Many Americans reach a point in life where the upkeep of a home becomes more of a hassle than a necessity. The large house in which they raised their family starts to seem cavernous and high-maintenance, and downsizing begins to be an attractive option. For some this means a condo in Florida or an apartment closer to family. But for those who want some assistance with daily routines and housekeeping, or those who need skilled nursing care, a look at the options for elderly housing is in order.
Skilled nursing is available in the home for things like post-operative care, wound care, drug therapy and cardiovascular disease management. Health aides can provide assistance with basic needs like dressing, eating, bathing, and toileting. Homemakers are available for grocery shopping, cooking, cleaning and laundry. Depending on a senior's needs, physical, occupational, and speech therapists are also available.
Elderly housing in this category includes what are known as NORC's - Naturally Occurring Retirement Communities. 27% of American seniors live in these communities, typified by the popular condominium complexes in the South and Southwest. Alternatively there are age-restricted retirement communities, which mandate that residents be over 55 or over 62. Restricted or not, these complexes often see seniors band together and develop access to services that aid those needing assistance, and help residents maintain a high quality of life as they age. Retirement Communities are oriented toward an active lifestyle and busy, energetic seniors. They might offer golf, tennis, a swimming pool and spa, exercise rooms and a variety of clubs and interest groups.
This elderly housing option provides the same independence and similar amenities, but offers more structured and robust solutions to those who need everyday assistance. Assisted living facilities can be as large as an apartment complex with 400 residents, or as small as a house shared by six or eight.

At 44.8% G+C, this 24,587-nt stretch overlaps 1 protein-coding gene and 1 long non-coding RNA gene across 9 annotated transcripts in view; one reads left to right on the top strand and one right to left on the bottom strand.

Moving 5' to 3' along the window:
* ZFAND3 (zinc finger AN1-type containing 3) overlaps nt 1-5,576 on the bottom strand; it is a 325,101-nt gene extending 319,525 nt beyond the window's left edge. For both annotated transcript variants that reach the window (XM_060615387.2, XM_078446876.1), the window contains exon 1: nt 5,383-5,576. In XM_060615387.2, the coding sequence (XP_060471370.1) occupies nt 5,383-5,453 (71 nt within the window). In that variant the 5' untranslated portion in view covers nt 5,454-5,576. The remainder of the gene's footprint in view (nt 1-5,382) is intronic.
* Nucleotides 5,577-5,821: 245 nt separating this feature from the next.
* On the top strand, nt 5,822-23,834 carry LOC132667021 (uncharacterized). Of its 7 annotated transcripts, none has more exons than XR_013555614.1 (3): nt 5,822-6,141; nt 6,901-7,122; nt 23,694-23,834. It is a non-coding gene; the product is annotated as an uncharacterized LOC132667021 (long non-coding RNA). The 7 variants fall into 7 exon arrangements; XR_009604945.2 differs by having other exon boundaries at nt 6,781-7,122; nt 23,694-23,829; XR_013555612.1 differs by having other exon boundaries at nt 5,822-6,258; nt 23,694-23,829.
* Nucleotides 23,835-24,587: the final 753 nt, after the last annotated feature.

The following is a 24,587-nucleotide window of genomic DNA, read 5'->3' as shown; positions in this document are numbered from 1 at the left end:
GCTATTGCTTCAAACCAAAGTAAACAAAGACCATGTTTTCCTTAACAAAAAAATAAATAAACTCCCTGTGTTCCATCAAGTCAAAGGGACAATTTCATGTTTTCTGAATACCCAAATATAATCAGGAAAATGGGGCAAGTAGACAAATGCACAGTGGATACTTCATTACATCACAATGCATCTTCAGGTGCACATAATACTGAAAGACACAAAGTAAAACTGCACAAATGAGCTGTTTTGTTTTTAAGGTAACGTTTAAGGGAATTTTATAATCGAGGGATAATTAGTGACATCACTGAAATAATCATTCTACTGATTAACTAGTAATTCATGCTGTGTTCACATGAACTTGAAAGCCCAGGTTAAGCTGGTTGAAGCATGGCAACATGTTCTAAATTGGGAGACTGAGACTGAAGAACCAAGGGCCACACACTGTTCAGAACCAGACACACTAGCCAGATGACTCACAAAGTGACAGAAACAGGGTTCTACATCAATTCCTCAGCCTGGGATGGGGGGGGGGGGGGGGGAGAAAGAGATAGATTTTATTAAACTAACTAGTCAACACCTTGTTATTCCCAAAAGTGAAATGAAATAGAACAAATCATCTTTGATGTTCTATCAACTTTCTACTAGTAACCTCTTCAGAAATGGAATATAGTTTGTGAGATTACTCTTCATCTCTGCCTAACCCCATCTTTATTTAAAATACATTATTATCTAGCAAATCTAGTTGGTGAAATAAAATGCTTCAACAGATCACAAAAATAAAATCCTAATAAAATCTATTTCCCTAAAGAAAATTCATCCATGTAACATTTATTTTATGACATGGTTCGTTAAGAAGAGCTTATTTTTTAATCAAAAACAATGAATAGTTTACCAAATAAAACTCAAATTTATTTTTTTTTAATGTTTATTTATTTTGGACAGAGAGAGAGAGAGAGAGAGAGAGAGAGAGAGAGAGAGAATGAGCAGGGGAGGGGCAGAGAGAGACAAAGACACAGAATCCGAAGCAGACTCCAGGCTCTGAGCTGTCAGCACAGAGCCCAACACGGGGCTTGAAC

Regardless of size, an assisted living facility must fulfill some standard requirements: at least two daily meals for its residents, a daily resident check-in system, weekly housekeeping services and daily assistance with activities like dressing and bathing. It must also offer health services related to the administration of medication.
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These facilities focus on personal privacy and self-sufficiency. Seniors will have their own room or apartment, and complete discretion around how they spend their days. They will have access to a kitchen (communal in a house, private in an apartment) and if seniors would rather not cook, the facility will offer menu choices for each meal.
Elderly housing in this category will often offer amenities like a fitness center or pool, but additionally provide options like onsite physical therapists, scheduled outings, spa treatments and in-house hair salons. Many facilities allow residents to have cars if they are able to drive, or provide transportation for those who don't. These services are usually a la carte, and you will generally pay for things like personal trainers, parking spaces, spa treatments and haircuts.
If a temporary setback like major illness or surgery mandates significant medical care and 24-hour nursing supervision, the expertise and staffing levels of a nursing home may be required. A different elderly housing situation may be more appropriate down the line, but as a bridge between hospital care and a return to independent living, nursing homes can provide intensive rehabilitation services that other elderly housing cannot. These facilities can also be the best option when medical and nursing care will be required long term and another elderly housing environment is no longer appropriate.